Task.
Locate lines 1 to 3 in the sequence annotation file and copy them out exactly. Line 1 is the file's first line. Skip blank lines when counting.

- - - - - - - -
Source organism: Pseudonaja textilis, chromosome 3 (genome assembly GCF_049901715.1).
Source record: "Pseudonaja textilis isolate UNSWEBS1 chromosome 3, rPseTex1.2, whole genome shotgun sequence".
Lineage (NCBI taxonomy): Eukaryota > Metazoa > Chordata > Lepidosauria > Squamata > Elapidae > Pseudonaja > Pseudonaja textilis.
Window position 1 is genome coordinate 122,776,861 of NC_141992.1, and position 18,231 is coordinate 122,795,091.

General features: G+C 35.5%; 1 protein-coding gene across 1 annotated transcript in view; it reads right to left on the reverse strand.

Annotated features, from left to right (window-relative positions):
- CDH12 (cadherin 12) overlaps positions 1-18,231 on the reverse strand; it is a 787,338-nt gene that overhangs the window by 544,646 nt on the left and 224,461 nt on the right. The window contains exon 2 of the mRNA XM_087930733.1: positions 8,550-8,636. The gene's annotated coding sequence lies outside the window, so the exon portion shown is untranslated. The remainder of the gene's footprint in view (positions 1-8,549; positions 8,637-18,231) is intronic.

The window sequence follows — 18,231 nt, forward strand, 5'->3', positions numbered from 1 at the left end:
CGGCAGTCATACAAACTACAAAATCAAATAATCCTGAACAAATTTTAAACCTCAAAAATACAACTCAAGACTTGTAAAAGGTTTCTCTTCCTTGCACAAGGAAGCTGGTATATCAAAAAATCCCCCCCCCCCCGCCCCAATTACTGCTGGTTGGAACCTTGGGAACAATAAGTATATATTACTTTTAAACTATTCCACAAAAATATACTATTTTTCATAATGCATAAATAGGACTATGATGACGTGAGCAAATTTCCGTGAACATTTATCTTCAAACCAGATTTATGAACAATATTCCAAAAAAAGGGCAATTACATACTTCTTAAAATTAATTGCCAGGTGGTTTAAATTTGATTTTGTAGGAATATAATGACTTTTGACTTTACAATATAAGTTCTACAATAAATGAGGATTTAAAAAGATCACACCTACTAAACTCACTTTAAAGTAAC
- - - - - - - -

Source organism: Pseudonaja textilis, chromosome 3 (genome assembly GCF_049901715.1).
Source record: "Pseudonaja textilis isolate UNSWEBS1 chromosome 3, rPseTex1.2, whole genome shotgun sequence".
Lineage (NCBI taxonomy): Eukaryota > Metazoa > Chordata > Lepidosauria > Squamata > Elapidae > Pseudonaja > Pseudonaja textilis.